Then it refreshes the “documents” data provider so that it won’t show the old document anymore.

Lastly, it deletes the documentID app state to avoid issues if your visitor manually navigates to the edit page.

The action buttons component is visible only when there is an ID. You can do it with display conditions.

Button Container

This condition hides the action buttons when this code is equal to zero:

 1var id = $("State.rowindex");
 3if ( ! id ) {
 4id = 1;
 7id = $("Documents.Rows")[id]["id"];
 8if ( ! id || id == "" ) {
 9id = "0";
12return id;

Likewise, you can display a “no actions” row only when this condition is zero (so there’s no valid ID).

When it comes to displaying the document data, you can use an embed.

In it, you use some REGEX to beautify the JSON. This is the JS code of your embed component:

 1function replaceKey( str ) {
 2return "<span style='color: #fcba03'>" 
 3+ str + "</span>";
 6function replaceValue( str ) {
 7str = str.slice(2);
 8var color = "#03f4fc";
 9var comma = "";
10if ( str == "{" || str == "[") {
12//value type array, no formatting
13str = ": " + str;
16else {
17if ( str.charAt( str.length-1 ) == ",") {
19//if it ends in a comma, 
20//remove it from styling and add it back later
21str = str.slice(0, -1);
22comma = ",";
25if( str.charAt(0) == '"' ) {
26//if it's a string, #3dfca0
27color = "#3dfca0"
29else if( str == 'false' ) {
31//if it's a boolean false, #ff0000
32color = "#ff0000";
35else if( str == 'true' ) {
37//if it's true, #03fc5e
38color = "#03fc5e";
41//build the formatted value
42str = ": <span style='color: " 
43+ color + "'>" + str + "</span>" + comma;
45return str;
48var rowindex = $("State.rowindex");
49if ( ! rowindex ) {
50rowindex = 1
53var data = $("Documents.Rows");
55if ( ! data ) {
56return "no data";
59data = data[rowindex];
61if ( ! data ) {
62return "no data";
65data = JSON.stringify(data, null, "\t");
66data = data.replaceAll(/[:]\s(.*)/g, replaceValue);
67data = data.replaceAll(/("[^"]+":)/g, replaceKey);
68return "<pre>" + data + "</pre>";

It seems daunting, but this code is quite simple.

First, there are two helper functions that you can use to format the JSON keys and values with colors. The values are formatted depending on their data type.

Then you get the document data from the documents data provider, using the current row index appstate. Lastly, you pass this data through the formatting functions and display the outputs.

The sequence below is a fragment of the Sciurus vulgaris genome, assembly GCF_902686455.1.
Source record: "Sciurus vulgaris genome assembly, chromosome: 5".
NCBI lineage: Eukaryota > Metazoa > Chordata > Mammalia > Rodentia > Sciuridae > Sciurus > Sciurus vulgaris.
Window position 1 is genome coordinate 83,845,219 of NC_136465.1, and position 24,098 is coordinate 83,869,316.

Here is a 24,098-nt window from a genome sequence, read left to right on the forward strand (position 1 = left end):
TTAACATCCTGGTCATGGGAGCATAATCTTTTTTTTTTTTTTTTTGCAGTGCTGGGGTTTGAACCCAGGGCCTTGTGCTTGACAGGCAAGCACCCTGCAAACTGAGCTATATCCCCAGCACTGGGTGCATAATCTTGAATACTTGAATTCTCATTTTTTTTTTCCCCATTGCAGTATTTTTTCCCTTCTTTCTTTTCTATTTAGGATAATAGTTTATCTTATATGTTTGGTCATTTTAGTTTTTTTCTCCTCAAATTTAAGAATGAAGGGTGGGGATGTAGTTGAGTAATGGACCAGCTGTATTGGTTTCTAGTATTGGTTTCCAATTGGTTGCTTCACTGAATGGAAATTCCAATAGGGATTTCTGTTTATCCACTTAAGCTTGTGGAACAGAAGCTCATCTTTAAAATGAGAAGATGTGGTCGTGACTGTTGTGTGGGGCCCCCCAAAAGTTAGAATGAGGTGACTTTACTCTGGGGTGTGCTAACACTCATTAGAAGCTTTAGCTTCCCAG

Now your Firestore Firebase GUI is almost ready. It is just missing one piece: the filtering options.

Step 4 - How do you query on Firestore?

You can query data on Firestore with filters. But you need to create one Budibase query for each of your filters. That’s why we have a getCollection query to get all data, and a getCollectionEqualsTo query to get filtered data using “equals to” as a comparison.

But you need to display these queries as well.

The trick here is that you are going to create a container for the documents list and details for each of your filters.

Therefore, this entire container is duplicated:


Now, duplicate the DocsContainer component, and rename it to DocsContainerEqualsTo.

This container stays precisely like the first one, but you need to update the Documents data provider to load the equals to query. Don’t forget to use the filter bindings on it, like this:


You are creating these appstates in the /filters modal page.

Now you need to hide/show the correct container, DocsContainer or DocsEqualsTo. You can do it with display conditions. Use these conditions for the DocsContainer:


And use the opposite for the equalsTo container.

If you want more conditions you can repeat this process for all comparison types. Just duplicate the container and hide/show the right one.

How to build a Firebase GUI

Today you learned how to create a complete Firestore Firebase GUI. From the very basics of when to use it and how to set up an account, to the complex operations such as building dynamic queries and updating data.

We hope you enjoyed it, and see you again next time!

If you enjoyed this tutorial, check out our in-depth guide to creating a database GUI .